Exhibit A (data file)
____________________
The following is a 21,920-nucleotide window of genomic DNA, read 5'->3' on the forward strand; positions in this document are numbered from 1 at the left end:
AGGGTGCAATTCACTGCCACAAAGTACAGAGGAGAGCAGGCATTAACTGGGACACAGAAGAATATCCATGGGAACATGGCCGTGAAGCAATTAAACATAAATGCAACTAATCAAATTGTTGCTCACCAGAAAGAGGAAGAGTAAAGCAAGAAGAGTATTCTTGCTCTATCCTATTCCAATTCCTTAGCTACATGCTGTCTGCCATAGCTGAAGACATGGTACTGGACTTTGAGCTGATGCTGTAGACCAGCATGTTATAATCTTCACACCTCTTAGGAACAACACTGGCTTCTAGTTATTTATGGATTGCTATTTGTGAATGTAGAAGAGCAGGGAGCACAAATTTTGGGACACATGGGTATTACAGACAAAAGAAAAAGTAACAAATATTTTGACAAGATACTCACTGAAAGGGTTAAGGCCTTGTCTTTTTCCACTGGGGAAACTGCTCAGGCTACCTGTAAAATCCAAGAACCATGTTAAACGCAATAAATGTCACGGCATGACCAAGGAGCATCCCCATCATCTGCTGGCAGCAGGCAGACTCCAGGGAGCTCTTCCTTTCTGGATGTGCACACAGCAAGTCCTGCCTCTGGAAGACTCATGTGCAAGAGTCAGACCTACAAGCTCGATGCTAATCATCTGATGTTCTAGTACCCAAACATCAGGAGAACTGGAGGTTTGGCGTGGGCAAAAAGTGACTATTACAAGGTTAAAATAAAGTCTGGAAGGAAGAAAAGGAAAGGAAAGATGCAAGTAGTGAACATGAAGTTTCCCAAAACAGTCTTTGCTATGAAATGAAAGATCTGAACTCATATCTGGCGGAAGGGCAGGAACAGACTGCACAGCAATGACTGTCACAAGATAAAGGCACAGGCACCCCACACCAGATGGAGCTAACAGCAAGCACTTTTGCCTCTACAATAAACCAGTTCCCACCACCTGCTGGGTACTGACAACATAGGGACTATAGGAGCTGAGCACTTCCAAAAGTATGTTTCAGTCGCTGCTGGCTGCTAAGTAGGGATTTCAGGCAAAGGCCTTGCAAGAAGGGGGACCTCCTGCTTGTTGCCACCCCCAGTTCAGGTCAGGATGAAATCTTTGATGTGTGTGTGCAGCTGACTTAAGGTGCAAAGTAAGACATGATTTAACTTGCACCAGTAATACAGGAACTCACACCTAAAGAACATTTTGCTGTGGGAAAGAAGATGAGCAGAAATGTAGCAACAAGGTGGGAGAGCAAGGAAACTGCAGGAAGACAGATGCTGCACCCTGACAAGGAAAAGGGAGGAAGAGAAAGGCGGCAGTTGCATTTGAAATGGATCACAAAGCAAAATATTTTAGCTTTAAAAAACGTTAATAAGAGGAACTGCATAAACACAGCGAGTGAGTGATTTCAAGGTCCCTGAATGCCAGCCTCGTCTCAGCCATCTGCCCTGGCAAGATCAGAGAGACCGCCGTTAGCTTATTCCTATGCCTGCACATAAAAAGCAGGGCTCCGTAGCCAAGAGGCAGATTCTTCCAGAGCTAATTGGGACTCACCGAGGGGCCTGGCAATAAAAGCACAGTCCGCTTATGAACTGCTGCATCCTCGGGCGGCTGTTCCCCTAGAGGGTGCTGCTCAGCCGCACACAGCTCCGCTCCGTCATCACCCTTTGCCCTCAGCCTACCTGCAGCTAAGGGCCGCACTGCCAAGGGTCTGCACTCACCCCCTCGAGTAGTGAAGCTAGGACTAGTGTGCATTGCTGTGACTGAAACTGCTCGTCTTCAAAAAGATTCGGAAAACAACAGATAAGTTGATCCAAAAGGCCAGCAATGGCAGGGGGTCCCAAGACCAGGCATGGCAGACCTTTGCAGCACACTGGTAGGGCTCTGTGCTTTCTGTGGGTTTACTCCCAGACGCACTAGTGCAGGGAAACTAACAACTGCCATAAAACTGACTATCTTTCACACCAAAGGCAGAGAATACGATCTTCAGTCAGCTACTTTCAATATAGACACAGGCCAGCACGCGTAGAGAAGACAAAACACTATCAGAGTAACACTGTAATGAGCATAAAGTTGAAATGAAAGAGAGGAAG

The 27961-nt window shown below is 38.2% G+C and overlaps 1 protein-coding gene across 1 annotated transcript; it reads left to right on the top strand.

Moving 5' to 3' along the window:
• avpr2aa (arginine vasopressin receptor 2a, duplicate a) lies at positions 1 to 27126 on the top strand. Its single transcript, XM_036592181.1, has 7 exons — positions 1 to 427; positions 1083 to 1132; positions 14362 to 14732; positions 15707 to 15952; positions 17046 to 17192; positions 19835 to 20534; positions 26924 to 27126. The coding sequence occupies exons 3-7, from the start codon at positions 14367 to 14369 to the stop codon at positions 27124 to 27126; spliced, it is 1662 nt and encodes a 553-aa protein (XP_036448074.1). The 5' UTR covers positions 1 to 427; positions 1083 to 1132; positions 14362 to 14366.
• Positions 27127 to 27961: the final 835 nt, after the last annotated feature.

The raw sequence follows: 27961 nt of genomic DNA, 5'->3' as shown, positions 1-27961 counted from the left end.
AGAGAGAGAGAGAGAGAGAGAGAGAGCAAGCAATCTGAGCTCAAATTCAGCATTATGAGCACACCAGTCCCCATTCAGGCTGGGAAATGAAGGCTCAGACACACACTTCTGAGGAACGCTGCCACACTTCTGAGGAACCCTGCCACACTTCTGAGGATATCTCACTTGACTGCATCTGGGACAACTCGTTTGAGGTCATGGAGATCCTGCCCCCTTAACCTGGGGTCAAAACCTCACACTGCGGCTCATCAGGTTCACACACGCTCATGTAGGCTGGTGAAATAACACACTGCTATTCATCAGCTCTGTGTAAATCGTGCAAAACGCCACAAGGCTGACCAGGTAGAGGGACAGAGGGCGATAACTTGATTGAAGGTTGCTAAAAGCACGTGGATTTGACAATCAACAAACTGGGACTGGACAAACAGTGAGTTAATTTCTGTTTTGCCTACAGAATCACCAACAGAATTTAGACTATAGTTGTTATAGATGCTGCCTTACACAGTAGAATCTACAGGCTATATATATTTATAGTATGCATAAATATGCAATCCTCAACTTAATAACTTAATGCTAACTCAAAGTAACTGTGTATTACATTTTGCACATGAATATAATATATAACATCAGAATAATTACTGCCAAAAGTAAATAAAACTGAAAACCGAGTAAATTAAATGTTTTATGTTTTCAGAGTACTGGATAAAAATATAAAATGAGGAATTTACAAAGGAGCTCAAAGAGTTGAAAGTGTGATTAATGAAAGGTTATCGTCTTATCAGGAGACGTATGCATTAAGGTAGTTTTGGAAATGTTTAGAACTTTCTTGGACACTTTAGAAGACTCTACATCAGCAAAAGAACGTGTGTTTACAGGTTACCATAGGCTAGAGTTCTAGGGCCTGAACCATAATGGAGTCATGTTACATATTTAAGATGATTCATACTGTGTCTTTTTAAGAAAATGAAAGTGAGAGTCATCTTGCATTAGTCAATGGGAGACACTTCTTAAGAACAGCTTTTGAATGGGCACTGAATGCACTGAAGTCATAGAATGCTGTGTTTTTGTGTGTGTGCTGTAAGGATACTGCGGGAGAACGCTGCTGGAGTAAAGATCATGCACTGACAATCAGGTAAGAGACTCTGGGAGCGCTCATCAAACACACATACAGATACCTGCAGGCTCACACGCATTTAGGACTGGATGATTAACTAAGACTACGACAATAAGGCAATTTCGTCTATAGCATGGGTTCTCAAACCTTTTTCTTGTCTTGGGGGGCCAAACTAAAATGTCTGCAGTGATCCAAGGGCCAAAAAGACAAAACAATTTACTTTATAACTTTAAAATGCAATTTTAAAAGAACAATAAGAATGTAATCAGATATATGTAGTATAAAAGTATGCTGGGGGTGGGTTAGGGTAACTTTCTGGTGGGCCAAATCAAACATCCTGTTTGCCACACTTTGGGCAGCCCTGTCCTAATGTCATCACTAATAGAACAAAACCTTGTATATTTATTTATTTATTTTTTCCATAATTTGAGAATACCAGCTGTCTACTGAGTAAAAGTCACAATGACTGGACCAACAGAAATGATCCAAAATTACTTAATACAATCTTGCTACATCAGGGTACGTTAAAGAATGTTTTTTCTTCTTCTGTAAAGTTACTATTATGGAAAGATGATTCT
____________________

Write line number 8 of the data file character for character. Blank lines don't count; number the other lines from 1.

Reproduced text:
AGAGAGAGAGAGAGAGAGAGAGAGAGCAAGCAATCTGAGCTCAAATTCAGCATTATGAGCACACCAGTCCCCATTCAGGCTGGGAAATGAAGGCTCAGACACACACTTCTGAGGAACGCTGCCACACTTCTGAGGAACCCTGCCACACTTCTGAGGATATCTCACTTGACTGCATCTGGGACAACTCGTTTGAGGTCATGGAGATCCTGCCCCCTTAACCTGGGGTCAAAACCTCACACTGCGGCTCATCAGGTTCACACACGCTCATGTAGGCTGGTGAAATAACACACTGCTATTCATCAGCTCTGTGTAAATCGTGCAAAACGCCACAAGGCTGACCAGGTAGAGGGACAGAGGGCGATAACTTGATTGAAGGTTGCTAAAAGCACGTGGATTTGACAATCAACAAACTGGGACTGGACAAACAGTGAGTTAATTTCTGTTTTGCCTACAGAATCACCAACAGAATTTAGACTATAGTTGTTATAGATGCTGCCTTACACAGTAGAATCTACAGGCTATATATATTTATAGTATGCATAAATATGCAATCCTCAACTTAATAACTTAATGCTAACTCAAAGTAACTGTGTATTACATTTTGCACATGAATATAATATATAACATCAGAATAATTACTGCCAAAAGTAAATAAAACTGAAAACCGAGTAAATTAAATGTTTTATGTTTTCAGAGTACTGGATAAAAATATAAAATGAGGAATTTACAAAGGAGCTCAAAGAGTTGAAAGTGTGATTAATGAAAGGTTATCGTCTTATCAGGAGACGTATGCATTAAGGTAGTTTTGGAAATGTTTAGAACTTTCTTGGACACTTTAGAAGACTCTACATCAGCAAAAGAACGTGTGTTTACAGGTTACCATAGGCTAGAGTTCTAGGGCCTGAACCATAATGGAGTCATGTTACATATTTAAGATGATTCATACTGTGTCTTTTTAAGAAAATGAAAGTGAGAGTCATCTTGCATTAGTCAATGGGAGACACTTCTTAAGAACAGCTTTTGAATGGGCACTGAATGCACTGAAGTCATAGAATGCTGTGTTTTTGTGTGTGTGCTGTAAGGATACTGCGGGAGAACGCTGCTGGAGTAAAGATCATGCACTGACAATCAGGTAAGAGACTCTGGGAGCGCTCATCAAACACACATACAGATACCTGCAGGCTCACACGCATTTAGGACTGGATGATTAACTAAGACTACGACAATAAGGCAATTTCGTCTATAGCATGGGTTCTCAAACCTTTTTCTTGTCTTGGGGGGCCAAACTAAAATGTCTGCAGTGATCCAAGGGCCAAAAAGACAAAACAATTTACTTTATAACTTTAAAATGCAATTTTAAAAGAACAATAAGAATGTAATCAGATATATGTAGTATAAAAGTATGCTGGGGGTGGGTTAGGGTAACTTTCTGGTGGGCCAAATCAAACATCCTGTTTGCCACACTTTGGGCAGCCCTGTCCTAATGTCATCACTAATAGAACAAAACCTTGTATATTTATTTATTTATTTTTTCCATAATTTGAGAATACCAGCTGTCTACTGAGTAAAAGTCACAATGACTGGACCAACAGAAATGATCCAAAATTACTTAATACAATCTTGCTACATCAGGGTACGTTAAAGAATGTTTTTTCTTCTTCTGTAAAGTTACTATTATGGAAAGATGATTCT